This article analyzes The Business of Being Born, a documentary that critiques dominant American childbirth practices, practitioners, and locations as overmedicalized, and offers midwife-attended homebirth as a safe, viable option. The rhetorical-cultural analysis focuses on the documentary's reception, including twenty-six film reviews and two statements issued by the American Medical Association and the American Congress of Obstetricians and Gynecologists. The article demonstrates the role of ethos in genre reception, with a particular look at celebrity ethos associated with documentaries. The article suggests not only that visual arguments such as documentaries currently affect cultural conversations more readily than print arguments but also that dominant discourses and ideologies delimit those conversations' boundaries.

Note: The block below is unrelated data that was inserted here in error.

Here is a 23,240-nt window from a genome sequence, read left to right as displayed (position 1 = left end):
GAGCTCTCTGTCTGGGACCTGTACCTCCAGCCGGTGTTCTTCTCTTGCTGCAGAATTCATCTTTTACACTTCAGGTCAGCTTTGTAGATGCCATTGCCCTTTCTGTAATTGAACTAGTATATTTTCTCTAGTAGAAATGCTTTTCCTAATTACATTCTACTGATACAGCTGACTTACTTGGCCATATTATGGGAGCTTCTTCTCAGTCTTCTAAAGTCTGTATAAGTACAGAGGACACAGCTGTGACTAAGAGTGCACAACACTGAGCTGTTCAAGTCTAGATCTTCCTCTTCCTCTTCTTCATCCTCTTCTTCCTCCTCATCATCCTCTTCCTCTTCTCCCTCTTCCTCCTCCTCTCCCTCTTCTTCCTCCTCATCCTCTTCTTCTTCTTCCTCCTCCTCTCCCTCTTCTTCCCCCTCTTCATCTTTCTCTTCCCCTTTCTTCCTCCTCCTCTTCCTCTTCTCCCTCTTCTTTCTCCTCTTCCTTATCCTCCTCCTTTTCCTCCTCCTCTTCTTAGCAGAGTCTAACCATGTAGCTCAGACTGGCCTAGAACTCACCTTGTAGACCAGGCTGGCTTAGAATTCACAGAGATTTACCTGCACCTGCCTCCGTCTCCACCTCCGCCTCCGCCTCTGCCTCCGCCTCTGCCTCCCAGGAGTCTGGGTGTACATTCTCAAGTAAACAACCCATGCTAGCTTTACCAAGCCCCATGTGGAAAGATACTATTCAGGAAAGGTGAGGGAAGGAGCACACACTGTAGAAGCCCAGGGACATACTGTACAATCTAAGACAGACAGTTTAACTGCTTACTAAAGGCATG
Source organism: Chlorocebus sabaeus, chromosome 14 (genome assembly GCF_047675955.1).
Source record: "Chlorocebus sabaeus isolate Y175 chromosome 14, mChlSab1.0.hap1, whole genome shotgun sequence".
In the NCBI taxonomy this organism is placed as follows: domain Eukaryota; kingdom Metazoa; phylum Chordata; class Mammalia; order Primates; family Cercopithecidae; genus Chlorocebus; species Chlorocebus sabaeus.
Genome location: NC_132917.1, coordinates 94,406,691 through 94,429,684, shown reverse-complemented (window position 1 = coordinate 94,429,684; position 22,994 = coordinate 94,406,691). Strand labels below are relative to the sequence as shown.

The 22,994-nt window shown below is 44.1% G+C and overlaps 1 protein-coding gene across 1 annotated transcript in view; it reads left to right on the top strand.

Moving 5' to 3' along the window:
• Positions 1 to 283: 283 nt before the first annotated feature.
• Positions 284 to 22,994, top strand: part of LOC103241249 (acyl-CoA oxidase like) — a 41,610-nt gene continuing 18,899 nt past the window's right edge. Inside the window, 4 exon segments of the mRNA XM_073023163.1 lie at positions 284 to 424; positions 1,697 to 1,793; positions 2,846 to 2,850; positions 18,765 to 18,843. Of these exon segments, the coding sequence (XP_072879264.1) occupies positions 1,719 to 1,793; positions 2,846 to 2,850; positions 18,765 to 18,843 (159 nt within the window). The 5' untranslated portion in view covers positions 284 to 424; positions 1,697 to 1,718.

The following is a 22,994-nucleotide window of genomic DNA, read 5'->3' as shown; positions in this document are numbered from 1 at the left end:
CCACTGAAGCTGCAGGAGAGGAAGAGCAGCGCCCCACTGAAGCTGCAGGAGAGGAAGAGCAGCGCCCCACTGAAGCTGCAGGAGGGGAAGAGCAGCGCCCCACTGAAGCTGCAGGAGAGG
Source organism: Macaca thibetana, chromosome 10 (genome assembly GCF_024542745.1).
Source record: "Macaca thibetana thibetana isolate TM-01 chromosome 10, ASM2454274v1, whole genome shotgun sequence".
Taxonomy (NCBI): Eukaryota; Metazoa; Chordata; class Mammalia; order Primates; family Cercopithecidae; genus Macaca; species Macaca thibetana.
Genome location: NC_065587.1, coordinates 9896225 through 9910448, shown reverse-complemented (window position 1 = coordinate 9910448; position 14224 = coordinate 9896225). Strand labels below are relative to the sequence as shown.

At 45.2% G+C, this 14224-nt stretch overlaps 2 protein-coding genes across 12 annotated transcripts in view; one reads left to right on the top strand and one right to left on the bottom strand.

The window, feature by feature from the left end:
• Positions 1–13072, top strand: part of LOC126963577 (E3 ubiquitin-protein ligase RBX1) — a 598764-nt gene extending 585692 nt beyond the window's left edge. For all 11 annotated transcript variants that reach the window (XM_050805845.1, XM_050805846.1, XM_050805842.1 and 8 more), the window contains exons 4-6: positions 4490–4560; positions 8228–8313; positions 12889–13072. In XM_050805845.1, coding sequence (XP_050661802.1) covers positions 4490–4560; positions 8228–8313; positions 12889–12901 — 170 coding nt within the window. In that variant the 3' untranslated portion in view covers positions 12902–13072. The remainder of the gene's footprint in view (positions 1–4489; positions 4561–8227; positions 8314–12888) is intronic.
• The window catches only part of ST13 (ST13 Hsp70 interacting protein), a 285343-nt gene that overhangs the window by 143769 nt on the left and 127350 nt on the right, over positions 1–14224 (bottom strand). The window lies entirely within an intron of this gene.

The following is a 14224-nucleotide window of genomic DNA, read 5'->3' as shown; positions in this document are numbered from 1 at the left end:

|Original language||English (US)|
|Number of pages||19|
|State||Published - Jul 2011|
ASJC Scopus subject areas
- Language and Linguistics
- Literature and Literary Theory